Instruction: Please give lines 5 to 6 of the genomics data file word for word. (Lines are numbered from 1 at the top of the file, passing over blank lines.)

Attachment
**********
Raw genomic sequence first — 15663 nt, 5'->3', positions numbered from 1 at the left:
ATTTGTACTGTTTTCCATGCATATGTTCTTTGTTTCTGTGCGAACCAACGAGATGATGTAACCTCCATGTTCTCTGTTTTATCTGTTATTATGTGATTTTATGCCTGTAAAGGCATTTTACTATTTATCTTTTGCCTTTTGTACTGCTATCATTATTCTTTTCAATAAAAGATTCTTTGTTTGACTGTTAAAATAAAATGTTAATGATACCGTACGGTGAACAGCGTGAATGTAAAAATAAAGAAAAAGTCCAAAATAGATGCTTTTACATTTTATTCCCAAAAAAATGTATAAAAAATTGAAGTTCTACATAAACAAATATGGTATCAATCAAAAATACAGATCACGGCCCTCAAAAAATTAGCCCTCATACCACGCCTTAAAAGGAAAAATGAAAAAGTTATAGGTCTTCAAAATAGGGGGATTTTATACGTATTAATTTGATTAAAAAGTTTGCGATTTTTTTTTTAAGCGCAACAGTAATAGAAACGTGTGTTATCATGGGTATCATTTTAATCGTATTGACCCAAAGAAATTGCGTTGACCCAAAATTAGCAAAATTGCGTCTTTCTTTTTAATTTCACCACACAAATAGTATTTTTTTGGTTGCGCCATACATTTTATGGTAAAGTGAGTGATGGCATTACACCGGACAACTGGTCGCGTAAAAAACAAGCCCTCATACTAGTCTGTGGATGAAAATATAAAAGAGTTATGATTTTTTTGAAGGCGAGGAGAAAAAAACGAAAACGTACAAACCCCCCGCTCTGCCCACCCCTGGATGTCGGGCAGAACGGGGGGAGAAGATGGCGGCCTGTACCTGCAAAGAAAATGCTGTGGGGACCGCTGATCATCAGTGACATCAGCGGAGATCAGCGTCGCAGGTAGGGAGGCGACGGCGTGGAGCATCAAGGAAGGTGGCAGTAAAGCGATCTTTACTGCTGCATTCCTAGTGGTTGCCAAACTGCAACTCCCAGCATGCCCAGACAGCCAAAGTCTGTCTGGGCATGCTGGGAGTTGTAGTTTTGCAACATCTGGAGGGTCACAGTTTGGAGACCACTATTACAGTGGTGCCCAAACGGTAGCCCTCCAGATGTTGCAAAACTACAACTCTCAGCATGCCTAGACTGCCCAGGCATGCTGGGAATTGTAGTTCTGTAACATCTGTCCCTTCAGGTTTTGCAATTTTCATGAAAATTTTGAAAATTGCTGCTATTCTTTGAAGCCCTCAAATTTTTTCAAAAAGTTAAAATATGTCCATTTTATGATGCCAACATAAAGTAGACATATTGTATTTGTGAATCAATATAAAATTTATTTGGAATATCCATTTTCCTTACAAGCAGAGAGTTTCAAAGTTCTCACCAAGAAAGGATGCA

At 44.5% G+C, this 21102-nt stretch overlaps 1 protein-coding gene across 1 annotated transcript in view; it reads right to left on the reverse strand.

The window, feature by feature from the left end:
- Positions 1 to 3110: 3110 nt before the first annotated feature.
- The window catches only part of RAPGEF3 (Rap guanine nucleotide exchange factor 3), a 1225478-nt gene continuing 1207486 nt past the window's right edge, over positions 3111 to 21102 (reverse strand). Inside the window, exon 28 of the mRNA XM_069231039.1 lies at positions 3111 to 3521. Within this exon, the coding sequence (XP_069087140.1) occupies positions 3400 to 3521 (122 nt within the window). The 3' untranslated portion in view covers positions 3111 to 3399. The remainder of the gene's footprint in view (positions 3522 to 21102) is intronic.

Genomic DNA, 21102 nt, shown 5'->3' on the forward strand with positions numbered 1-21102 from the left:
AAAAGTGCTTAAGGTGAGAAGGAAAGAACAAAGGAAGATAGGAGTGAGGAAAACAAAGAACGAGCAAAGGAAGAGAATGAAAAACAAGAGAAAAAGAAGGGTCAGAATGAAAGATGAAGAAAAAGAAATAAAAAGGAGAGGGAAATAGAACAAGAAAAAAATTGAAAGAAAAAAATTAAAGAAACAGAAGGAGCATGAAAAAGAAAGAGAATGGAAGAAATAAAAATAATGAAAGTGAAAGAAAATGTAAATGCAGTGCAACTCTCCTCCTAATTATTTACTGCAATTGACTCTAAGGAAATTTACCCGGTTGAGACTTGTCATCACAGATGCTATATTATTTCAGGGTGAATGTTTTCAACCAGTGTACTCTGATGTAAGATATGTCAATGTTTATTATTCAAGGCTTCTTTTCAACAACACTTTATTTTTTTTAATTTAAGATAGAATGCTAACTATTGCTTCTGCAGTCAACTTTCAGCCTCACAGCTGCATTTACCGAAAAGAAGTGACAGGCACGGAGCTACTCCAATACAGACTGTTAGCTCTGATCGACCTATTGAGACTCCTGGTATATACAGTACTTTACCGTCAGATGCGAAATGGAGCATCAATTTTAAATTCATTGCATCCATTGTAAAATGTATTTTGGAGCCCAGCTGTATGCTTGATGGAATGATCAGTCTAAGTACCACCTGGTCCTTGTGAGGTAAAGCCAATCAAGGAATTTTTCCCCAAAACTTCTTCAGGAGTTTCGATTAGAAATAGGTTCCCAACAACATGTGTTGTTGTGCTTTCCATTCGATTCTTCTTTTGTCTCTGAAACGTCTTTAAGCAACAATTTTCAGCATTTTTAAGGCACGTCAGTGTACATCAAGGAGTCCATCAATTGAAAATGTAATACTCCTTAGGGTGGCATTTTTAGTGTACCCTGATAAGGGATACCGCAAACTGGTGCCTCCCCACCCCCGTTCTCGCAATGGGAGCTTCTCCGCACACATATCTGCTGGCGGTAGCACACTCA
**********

- Positions 1 to 3110: 3110 nt before the first annotated feature.
- The window catches only part of RAPGEF3 (Rap guanine nucleotide exchange factor 3), a 1225478-nt gene continuing 1207486 nt past the window's right edge, over positions 3111 to 21102 (reverse strand). Inside the window, exon 28 of the mRNA XM_069231039.1 lies at positions 3111 to 3521. Within this exon, the coding sequence (XP_069087140.1) occupies positions 3400 to 3521 (122 nt within the window). The 3' untranslated portion in view covers positions 3111 to 3399. The remainder of the gene's footprint in view (positions 3522 to 21102) is intronic.